Kurcab shared some ideas on using your vision to improve your turf. “See what you are not looking for,” he said. “Look for tonal contrast and ask yourself ‘Why?’ if anything’s not green. And look at your turf from different sun angles, especially looking toward the sun which gives more tonal contrast.”
“I think you should practice your sight turfing. Don’t do it just on your field but your lawn, when you’re at a park, wherever. Practice seeing the contrasts. Look macro and look micro,” Kurcab said. “Don’t walk past colors that look off. I try and diagnose ‘every day and in every way’. I get a working hypothesis and try to get an action plan for what I just saw.
“You can’t sight turf unless you know how grass plants grow in soils; you need some education and you can get it online these days.”
He said a turf manager’s job description is basically a “daily update on working hypotheses.” “Your maintenance plan should include a daily read-and-react. Sight turf your field(s) during the game. Watch the play from the knees down. Watch different position players and skill-types. Note the footwear being used. How is the field or pitch performing? After the game, check the depth of the divots whether they are “skates, moguls, flaps, wrinkles or blowouts,” he said.
If others come to look at a problem, don’t try to sell them on your theory of what’s wrong, Kurcab advised. “Let them have their own diagnosis, maybe it will help.”
Other tips included managing the weakest link on your field; doing no harm[DASH HERE]grass often knows how to solve the issue; and remembering sometimes taking no action is the best action.
Kurcab said it’s key to find out if your problem is man-made or natural. “See a straight line of trouble? That’s likely man-made.
Kurcab said when tackling a problem make sure you determine if it is a safety issue, a playability issue or an appearance issue. “Remember in football, it’s between the sidelines that is important. Be sure to consider how much time you have to mitigate a problem if it’s not affecting play. Teach your crew to sight turf to multiply the number of eyes watching the field,” he said.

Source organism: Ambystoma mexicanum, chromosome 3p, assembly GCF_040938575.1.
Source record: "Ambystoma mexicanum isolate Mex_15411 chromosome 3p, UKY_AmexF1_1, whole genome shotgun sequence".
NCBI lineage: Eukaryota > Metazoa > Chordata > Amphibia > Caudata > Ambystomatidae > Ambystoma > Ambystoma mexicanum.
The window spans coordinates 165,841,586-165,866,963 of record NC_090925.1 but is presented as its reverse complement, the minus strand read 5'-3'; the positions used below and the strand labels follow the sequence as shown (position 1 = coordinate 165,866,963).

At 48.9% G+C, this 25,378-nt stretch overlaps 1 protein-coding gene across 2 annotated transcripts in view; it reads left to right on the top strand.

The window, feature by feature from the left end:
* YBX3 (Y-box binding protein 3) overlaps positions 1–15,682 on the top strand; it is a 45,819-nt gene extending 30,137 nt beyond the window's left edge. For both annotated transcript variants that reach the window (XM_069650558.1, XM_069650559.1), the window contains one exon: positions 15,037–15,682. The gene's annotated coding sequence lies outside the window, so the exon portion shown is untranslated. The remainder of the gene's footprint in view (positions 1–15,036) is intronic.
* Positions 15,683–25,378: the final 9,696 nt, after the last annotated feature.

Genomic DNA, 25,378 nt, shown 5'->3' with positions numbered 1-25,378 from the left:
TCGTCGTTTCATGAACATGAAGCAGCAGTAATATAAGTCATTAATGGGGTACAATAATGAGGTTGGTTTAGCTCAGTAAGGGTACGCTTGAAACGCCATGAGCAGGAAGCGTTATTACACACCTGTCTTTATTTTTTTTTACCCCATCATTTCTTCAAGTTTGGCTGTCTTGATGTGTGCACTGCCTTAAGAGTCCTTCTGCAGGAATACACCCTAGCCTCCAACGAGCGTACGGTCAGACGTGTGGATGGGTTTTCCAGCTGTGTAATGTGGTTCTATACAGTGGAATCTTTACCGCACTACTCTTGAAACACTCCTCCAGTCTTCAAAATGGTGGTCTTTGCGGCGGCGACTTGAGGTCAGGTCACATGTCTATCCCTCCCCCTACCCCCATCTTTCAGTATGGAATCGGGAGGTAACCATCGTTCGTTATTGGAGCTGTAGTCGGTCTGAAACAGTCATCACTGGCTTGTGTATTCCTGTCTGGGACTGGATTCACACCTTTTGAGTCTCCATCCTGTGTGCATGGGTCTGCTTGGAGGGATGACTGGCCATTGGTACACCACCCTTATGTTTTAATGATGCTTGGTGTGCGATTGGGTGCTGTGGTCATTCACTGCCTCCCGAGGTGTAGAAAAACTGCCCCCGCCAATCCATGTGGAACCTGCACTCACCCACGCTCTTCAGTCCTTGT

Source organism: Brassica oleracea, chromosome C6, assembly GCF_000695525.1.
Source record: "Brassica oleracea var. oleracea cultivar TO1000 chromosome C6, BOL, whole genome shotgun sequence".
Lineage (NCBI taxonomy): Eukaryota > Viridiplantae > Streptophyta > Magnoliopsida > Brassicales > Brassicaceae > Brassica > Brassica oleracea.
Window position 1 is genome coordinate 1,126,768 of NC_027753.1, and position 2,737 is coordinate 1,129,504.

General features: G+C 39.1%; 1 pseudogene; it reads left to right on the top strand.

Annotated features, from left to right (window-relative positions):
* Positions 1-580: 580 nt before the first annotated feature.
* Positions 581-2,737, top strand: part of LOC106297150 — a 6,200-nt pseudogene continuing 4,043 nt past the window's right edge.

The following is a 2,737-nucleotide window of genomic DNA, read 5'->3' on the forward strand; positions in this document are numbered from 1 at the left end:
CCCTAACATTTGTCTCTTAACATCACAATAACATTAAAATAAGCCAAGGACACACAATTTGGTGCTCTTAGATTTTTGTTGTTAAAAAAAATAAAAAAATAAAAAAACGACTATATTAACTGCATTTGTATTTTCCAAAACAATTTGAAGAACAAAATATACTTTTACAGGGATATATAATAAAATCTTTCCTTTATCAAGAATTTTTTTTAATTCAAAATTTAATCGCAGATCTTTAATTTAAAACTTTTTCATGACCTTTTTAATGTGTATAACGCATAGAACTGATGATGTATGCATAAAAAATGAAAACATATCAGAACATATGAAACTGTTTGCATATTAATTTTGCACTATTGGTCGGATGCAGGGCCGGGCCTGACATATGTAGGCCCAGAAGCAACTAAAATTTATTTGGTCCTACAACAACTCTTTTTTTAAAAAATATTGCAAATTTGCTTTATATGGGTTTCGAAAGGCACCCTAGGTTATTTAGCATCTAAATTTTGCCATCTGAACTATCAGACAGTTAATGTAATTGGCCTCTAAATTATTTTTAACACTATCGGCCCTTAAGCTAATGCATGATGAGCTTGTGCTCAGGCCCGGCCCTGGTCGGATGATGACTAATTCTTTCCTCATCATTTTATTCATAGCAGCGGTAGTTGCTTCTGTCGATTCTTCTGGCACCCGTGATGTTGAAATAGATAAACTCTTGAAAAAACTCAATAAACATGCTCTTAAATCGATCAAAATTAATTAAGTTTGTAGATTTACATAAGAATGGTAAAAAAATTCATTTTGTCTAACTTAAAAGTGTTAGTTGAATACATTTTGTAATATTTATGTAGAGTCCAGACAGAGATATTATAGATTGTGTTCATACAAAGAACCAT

“The best advice is no good if you can’t execute it though. Try and boil down your plan to a simple sentence. Analyze the effectiveness of past treatments or solutions,” he said. “And always save a spot where you don’t spray when trying a different product; use it as a control spot to check for effectiveness of that product.”
Kurcab urged the audience to use all their senses, with a nod against tasting your turf. But smelling is fair game. “Only sports turf managers smell their own turf,” he said.
He recommended managers use a digital camera and its cheap storage to take a lot of pictures of your turf and to consider making a video as your check your fields that includes a running commentary about the issues. He mentioned the infamous band camp that he wanted to make sure he remembered about the next year.
Kurcab closed by responding to a question about his biggest challenges as a turf manager. “I can figure out the fields; it’s managing people and staying calm in a stressful environment that is most challenging to me.”